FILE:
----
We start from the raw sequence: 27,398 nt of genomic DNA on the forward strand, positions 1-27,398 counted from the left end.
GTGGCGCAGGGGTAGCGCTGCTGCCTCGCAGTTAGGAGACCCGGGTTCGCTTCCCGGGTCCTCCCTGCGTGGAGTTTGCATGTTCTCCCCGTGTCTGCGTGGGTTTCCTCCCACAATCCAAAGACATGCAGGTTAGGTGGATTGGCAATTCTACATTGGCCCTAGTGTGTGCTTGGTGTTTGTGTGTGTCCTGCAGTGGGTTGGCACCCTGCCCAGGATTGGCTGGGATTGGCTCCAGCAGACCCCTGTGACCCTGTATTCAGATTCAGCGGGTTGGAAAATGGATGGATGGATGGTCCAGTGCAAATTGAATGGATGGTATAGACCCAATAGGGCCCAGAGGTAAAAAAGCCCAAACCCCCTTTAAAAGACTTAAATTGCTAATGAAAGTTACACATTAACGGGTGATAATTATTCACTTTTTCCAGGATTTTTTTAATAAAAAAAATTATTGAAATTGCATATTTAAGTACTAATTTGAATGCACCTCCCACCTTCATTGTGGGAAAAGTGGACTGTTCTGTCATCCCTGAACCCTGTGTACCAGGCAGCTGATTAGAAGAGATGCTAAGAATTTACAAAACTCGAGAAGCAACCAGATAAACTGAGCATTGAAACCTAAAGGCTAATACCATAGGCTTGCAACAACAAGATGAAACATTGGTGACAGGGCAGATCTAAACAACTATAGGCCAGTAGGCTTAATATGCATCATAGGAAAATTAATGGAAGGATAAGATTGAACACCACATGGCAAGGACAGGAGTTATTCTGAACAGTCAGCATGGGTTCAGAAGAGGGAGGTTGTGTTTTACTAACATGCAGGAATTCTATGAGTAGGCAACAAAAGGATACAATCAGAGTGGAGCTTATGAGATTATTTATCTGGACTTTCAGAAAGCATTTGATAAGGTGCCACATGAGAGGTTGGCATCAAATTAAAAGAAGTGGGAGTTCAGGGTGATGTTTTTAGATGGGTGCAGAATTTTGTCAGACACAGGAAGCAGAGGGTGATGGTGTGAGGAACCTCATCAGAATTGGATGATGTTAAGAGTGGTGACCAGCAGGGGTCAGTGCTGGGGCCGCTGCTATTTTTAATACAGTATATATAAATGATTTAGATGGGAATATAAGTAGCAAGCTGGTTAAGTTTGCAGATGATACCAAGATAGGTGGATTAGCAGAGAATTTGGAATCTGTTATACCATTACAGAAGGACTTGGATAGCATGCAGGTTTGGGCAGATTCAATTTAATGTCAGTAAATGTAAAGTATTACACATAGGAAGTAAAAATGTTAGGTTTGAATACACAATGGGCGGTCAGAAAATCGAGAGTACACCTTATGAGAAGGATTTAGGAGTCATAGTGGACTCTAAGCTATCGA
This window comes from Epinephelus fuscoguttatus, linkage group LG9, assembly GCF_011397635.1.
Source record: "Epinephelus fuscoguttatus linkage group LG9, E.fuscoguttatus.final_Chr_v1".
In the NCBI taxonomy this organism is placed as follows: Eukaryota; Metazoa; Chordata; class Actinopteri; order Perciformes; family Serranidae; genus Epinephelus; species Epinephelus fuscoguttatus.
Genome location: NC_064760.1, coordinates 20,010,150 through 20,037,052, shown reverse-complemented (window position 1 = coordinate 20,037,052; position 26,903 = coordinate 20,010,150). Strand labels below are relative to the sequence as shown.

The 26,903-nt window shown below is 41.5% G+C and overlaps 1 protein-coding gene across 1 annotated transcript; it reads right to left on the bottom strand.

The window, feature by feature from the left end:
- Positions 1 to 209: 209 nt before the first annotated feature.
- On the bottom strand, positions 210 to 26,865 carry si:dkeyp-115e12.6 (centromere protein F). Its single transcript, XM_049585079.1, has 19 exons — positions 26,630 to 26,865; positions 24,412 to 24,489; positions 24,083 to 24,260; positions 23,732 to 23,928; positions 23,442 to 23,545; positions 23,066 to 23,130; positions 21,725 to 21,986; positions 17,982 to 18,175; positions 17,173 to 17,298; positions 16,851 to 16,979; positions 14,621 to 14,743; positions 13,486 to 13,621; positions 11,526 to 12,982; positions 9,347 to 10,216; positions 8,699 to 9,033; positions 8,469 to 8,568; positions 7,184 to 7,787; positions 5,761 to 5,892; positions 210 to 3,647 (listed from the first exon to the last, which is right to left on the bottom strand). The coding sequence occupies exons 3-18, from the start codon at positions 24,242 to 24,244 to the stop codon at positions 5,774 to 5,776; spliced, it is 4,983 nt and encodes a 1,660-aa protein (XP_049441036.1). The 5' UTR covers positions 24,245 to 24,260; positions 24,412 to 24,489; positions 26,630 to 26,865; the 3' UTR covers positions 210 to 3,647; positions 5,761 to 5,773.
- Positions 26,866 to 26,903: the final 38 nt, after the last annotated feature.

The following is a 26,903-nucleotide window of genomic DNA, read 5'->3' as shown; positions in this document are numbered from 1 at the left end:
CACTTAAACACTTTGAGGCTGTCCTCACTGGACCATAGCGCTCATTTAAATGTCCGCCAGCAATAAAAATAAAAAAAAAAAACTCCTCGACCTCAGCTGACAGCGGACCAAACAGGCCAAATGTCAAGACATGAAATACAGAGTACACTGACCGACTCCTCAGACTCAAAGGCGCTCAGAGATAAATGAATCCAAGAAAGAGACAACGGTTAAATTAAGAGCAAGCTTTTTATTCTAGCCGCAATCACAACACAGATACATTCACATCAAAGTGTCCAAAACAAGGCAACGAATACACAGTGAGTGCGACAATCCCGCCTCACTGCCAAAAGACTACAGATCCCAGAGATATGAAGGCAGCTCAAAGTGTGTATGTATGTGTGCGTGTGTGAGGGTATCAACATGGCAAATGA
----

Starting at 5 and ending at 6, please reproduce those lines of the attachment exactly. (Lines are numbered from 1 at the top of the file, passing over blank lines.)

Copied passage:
In the NCBI taxonomy this organism is placed as follows: Eukaryota; Metazoa; Chordata; class Actinopteri; order Perciformes; family Serranidae; genus Epinephelus; species Epinephelus fuscoguttatus.
Genome location: NC_064760.1, coordinates 20,010,150 through 20,037,052, shown reverse-complemented (window position 1 = coordinate 20,037,052; position 26,903 = coordinate 20,010,150). Strand labels below are relative to the sequence as shown.